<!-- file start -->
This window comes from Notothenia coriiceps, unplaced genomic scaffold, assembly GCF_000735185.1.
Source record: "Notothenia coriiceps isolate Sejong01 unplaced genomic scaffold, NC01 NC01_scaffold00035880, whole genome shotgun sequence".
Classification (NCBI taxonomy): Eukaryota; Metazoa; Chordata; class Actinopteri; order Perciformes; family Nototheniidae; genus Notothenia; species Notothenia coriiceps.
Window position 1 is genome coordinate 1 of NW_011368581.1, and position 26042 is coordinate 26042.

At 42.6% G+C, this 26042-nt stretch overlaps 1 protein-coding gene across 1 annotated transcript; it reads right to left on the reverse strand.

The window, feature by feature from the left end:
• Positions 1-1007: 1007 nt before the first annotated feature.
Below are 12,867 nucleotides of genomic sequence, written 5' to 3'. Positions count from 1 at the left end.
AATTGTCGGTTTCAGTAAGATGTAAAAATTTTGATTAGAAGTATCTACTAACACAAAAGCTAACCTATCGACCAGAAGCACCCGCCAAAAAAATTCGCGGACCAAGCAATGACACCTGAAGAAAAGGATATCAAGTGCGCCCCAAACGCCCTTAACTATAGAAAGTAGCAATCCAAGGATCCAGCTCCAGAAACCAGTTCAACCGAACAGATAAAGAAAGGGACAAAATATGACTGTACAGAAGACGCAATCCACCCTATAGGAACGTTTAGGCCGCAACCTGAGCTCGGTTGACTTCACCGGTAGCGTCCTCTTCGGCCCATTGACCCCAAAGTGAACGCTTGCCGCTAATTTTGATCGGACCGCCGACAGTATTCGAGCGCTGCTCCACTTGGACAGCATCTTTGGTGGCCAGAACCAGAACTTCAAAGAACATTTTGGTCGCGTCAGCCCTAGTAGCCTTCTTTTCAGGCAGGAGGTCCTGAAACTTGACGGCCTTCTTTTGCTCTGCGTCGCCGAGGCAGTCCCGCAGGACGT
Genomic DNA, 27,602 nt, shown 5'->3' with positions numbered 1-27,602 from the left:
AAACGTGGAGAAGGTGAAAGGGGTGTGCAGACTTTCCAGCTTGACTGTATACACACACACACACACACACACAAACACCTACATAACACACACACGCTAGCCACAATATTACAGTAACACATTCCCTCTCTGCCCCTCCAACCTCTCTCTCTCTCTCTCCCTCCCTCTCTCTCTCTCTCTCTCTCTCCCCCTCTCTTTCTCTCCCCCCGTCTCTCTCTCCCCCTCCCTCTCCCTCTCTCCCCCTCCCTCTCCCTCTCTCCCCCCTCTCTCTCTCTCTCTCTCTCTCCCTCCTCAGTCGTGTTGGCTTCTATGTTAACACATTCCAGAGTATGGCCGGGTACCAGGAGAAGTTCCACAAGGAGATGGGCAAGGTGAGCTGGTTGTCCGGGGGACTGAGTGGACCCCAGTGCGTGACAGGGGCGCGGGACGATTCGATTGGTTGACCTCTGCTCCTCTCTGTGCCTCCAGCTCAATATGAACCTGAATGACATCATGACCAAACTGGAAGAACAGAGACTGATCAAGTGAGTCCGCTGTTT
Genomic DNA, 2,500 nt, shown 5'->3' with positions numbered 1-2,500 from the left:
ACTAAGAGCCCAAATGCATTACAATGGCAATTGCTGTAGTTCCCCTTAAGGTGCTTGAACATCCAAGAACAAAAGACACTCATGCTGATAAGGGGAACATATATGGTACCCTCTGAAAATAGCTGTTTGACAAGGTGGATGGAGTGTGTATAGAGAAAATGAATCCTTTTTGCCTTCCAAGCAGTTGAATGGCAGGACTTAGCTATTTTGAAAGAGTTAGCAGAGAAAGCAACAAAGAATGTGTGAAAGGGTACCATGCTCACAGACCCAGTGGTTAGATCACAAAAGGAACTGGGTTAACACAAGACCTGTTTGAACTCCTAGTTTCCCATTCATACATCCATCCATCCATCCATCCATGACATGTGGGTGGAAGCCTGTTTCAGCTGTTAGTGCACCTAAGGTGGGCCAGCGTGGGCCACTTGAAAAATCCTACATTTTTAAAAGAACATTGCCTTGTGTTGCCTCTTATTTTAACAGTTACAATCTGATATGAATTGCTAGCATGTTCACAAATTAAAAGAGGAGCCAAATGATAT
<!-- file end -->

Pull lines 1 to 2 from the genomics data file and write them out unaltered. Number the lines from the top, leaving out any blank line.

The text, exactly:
This window comes from Notothenia coriiceps, unplaced genomic scaffold, assembly GCF_000735185.1.
Source record: "Notothenia coriiceps isolate Sejong01 unplaced genomic scaffold, NC01 NC01_scaffold00035880, whole genome shotgun sequence".